Section 49
Chapter 48,627

Confronting prejudice (literally) : reactions to confrontations of racial and gender bias

Czopp, A.M.; Monteith, M.J.

Personality and Social Psychology Bulletin 29(4): 532-544


ISSN/ISBN: 0146-1672
PMID: 15273006
DOI: 10.1177/0146167202250923
Accession: 048626328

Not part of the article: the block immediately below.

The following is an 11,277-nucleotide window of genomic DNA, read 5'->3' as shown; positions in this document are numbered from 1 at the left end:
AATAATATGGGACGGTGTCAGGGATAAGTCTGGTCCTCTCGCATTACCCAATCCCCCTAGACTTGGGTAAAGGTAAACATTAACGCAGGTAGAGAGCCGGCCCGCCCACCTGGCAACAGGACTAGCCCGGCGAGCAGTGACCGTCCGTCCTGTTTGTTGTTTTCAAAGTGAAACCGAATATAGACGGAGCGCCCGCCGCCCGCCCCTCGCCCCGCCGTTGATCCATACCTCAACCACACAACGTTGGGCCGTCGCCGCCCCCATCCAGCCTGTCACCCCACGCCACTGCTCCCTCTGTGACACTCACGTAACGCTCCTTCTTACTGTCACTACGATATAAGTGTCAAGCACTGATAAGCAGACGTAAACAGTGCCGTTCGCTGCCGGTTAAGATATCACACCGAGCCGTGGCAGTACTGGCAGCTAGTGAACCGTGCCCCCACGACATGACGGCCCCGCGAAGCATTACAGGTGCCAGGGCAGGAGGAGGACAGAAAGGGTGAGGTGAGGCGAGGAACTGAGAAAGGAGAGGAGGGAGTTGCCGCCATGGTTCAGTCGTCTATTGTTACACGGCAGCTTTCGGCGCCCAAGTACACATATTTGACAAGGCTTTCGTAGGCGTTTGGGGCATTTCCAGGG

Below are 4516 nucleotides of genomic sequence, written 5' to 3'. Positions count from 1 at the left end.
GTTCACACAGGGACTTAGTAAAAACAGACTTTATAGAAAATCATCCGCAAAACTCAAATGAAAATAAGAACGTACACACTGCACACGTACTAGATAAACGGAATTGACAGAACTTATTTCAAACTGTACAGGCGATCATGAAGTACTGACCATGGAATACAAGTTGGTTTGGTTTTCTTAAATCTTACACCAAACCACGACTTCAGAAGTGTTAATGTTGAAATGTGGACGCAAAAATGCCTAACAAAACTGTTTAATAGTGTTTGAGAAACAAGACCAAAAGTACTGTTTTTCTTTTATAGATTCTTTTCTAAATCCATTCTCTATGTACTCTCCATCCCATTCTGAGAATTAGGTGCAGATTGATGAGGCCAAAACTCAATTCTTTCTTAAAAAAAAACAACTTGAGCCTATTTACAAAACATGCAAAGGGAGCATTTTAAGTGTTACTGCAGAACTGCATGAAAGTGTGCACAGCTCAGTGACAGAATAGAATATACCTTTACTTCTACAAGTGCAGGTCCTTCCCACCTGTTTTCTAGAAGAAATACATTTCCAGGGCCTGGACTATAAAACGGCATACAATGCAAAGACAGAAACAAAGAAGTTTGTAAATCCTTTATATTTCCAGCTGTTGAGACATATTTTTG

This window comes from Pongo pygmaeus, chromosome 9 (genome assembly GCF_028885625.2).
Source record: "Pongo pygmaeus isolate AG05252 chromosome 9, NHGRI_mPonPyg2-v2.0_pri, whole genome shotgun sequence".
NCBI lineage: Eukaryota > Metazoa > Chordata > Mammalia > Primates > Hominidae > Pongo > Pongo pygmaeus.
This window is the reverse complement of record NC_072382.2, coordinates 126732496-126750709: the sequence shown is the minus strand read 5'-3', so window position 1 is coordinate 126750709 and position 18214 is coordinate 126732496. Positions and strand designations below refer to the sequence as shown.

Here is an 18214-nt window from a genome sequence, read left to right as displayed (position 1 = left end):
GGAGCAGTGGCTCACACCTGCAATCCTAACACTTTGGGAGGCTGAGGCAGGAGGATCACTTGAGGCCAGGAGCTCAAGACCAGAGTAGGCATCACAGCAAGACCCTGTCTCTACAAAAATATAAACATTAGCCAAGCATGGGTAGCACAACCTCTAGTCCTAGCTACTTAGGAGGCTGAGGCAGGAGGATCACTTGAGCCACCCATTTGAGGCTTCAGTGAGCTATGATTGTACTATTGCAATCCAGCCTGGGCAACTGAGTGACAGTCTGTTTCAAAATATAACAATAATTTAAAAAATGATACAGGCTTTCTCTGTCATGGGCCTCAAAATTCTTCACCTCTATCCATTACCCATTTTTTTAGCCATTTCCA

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Participants in two studies reported how they would feel, think, and behave after being confronted about either gender-biased or equivalent racial-biased responses. In Study 2, whether the confrontation was from a target group member (Black or female) or nontarget (White or male) group member was manipulated. Regardless of confronter status, allegations of racial bias elicited more guilt and apologetic-corrective responses and greater concern over having offended the confronter than similar confrontations of gender bias, which elicited more amusement. Target confrontations elicited less guilt but greater discomfort than nontarget confrontations and were associated with feelings of irritation and antagonism among more prejudiced participants. In addition, participants perceived a target's confrontation as more of an overreaction than the same confrontation from a nontarget. The implications of these findings for prejudice-reduction efforts are discussed.

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